Vanunu is ethnic Mizrahi Jew, born in Marrakesh Morocco, having emigrated to Israel, following its independence in 1948, like did many of the North African Jewish community did. Amnesty International issued a press release on 2 July 2007, stating that “The organisation considers Mordechai Vanunu to be a prisoner of conscience and calls for his immediate and unconditional release.”[6] Vanunu has been characterized internationally as a whistleblower[7][8] and by Israel as a traitor. Despite the whistle blown towards the operation of the nuclear weapons program in Israel, the Israeli government denied the existence of all allegations.Mordechai Vanunu is known as Israel`s Nuclear Whistleblower.

Arnold Gundersen

In 1990 Arnold Gundersen discovered radioactive material in an accounting safe at Nuclear Energy Services in Danbury, Connecticut, the consulting firm where he held a $120,000-a-year job as senior vice-president. Three weeks after he notified the company president of what he believed to be radiation safety violations, Gundersen was fired. According to The New York Times, for three years, Gundersen “was awakened by harassing phone calls in the middle of the night” and he “became concerned about his family’s safety”. Gundersen believes he was blacklisted, harassed and fired for doing what he thought was right.

The New York Times reports that Gundersen’s case is not uncommon, especially in the nuclear industry. Even though nuclear workers are encouraged to report potential safety hazards, those who do risk demotion and dismissal. Instead of correcting the problems, whistleblowers say, industry management and government agencies attack them as the cause of the problem. Driven out of their jobs and shunned by neighbors and co-workers, whistleblowers often turn to each other for support.

The Whistleblower Support Fund is an organization that has compiled resources for whistleblowers to access if they are considering whistleblowing. It was founded by Donald Ray Soeken, who has counseled whistleblowers for 35 years. In addition, a social network to connect whistleblowers to other whistleblowers will be implemented. It will be a private discussion where whistleblowers can safely seek support.

David Lochbaum

In the early 1990s, nuclear engineer David Lochbaum and a colleague, Don Prevatte, identified a safety problem in a plant where they were working, but were ignored when they raised the issue with the plant manager, the utility and the U.S. Nuclear Regulatory Commission (NRC). After bringing their concerns to Congress, the problem was corrected not just at the original nuclear plant but at plants across the country.

Gerald W. Brown

Gerald W. Brown

Gerald W. Brown was the whistleblower on the Thermo-Lag scandal, as well as on silicone foam firestop issues in the US and Canada, exposing the fact that fireproofing of wiring between control rooms and reactors did not function as intended and exposing bounding and combustibility issues with organic firestops.

George Galatis

George Galatis was a senior nuclear engineer and whistleblower who reported safety problems at the Millstone 1 Nuclear Power Plant, relating to reactor refueling procedures, in 1996. The unsafe procedures meant that spent fuel rod pools at Unit 1 had the potential to boil, possibly releasing radioactive steam throughout the plant. Galatis eventually took his concerns to the Nuclear Regulatory Commission, to find that they had “known about the unsafe procedures for years”. As a result of going to the NRC, Galatis experienced “subtle forms of harassment, retaliation, and intimidation”.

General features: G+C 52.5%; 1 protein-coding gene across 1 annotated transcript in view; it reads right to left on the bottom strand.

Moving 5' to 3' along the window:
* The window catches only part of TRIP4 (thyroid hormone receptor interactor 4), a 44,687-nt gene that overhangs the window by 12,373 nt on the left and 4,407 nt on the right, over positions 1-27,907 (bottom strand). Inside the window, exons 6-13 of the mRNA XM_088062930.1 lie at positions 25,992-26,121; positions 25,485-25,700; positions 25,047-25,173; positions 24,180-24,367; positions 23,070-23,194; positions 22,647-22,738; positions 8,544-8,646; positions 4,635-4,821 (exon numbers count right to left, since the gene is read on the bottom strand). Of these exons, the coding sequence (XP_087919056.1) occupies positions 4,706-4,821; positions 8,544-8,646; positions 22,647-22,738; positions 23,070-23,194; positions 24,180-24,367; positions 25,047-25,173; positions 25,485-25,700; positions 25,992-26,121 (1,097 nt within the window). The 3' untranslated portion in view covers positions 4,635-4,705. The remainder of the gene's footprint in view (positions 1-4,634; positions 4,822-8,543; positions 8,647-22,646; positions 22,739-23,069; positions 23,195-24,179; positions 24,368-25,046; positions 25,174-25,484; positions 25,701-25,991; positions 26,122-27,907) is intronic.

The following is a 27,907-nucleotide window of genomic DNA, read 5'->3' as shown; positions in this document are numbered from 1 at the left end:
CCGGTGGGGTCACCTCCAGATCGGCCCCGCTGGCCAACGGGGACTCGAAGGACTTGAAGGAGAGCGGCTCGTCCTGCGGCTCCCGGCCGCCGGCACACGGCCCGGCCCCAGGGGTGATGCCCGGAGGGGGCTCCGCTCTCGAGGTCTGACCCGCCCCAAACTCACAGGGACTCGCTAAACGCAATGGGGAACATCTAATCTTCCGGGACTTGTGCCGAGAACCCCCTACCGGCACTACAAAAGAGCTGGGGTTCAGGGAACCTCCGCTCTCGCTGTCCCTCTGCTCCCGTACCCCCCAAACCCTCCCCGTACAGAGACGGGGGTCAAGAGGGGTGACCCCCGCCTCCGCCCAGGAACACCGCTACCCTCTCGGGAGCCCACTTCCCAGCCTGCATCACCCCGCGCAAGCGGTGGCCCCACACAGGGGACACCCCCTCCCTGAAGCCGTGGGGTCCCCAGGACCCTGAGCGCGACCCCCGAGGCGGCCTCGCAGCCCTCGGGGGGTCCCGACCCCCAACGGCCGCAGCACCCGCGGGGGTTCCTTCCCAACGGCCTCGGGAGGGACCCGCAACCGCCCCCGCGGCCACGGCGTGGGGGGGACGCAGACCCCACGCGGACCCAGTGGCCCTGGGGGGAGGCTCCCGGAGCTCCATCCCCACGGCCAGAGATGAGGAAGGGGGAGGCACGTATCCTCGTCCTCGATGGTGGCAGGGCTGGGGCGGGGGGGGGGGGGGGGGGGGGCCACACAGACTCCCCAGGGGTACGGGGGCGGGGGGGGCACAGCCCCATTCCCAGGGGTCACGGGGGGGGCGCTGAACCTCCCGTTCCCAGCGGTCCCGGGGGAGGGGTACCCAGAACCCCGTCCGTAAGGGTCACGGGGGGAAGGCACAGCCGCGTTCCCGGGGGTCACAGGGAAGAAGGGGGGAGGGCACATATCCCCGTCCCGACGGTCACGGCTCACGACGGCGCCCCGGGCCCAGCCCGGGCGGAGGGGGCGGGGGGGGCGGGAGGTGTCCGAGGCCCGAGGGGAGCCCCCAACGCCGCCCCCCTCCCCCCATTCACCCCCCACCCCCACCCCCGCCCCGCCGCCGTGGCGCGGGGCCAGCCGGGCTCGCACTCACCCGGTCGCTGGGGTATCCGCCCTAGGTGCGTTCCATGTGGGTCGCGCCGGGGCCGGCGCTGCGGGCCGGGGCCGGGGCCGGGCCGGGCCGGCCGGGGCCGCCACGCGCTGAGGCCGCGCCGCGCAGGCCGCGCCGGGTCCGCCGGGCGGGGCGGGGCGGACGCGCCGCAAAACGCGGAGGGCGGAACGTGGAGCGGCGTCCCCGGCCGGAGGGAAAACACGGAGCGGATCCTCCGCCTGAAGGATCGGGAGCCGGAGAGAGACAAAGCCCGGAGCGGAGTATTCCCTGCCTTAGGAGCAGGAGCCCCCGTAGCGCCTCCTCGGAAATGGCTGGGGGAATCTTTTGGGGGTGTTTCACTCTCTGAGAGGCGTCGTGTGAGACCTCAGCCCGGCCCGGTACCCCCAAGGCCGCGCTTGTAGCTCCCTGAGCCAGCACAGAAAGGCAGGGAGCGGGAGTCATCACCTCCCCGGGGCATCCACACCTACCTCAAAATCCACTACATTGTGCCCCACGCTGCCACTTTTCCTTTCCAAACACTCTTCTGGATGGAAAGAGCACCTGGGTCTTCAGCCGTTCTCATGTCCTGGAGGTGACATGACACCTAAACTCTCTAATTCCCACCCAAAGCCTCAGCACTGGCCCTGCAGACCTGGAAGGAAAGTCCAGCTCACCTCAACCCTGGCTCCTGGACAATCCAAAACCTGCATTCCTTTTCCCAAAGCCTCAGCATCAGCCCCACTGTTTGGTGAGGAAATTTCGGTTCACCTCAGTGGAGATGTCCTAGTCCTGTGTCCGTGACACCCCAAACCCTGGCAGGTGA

Rainer Moormann

Rainer Moormann in 2004

Rainer Moormann is a German chemist and nuclear power whistleblower. Since 1976 he has been working at the Forschungszentrum Jülich, doing research on safety problems with pebble bed reactors, fusion power and spallation neutron sources. In 2008 Moormann published a critical paper on the safety of pebble bed reactors, which raised attention among specialists in the field, and managed to distribute it via the media, facing considerable opposition. For doing this despite the occupational disadvantages he had to accept as a consequence, Moormann was awarded the whistleblower award of the Federation of German Scientists (VDW) and of the German section of the International Association of Lawyers Against Nuclear Arms (IALANA).

Setsuo Fujiwara

Setsuo Fujiwara, who used to design reactors, said he clashed with supervisors over an inspection audit he conducted in March 2009 at the Tomari nuclear plant in Japan. Fujiwara refused to approve a routine test by the plant’s operator, Hokkaido Electric Power, saying the test was flawed. A week later, he was summoned by his supervisor, who ordered him to correct his written report to indicate that the test had been done properly. After Fujiwara refused, his employment contract was not renewed. “They told me my job was just to approve reactors, not to raise doubts about them”, said Fujiwara, 62, who is now suing the nuclear safety organization to get rehired. In a written response to questions from The New York Times, the agency said it could not comment while the court case was under way. Along with the lawsuit Mr. Fujiwara filed against the agency he used to work for, he had gone to the Tokyo District Court to further write several complaints about how the JNES ( Japan Nuclear Energy Safety Organization) failed to follow the UN laws concerning how to properly inspect nuclear energy reactors. Mr. Fujiwara also submitted several documents and emails that dealt with how the reactor inspections were improperly handled by JNES even though JNES denies all allegations. [42]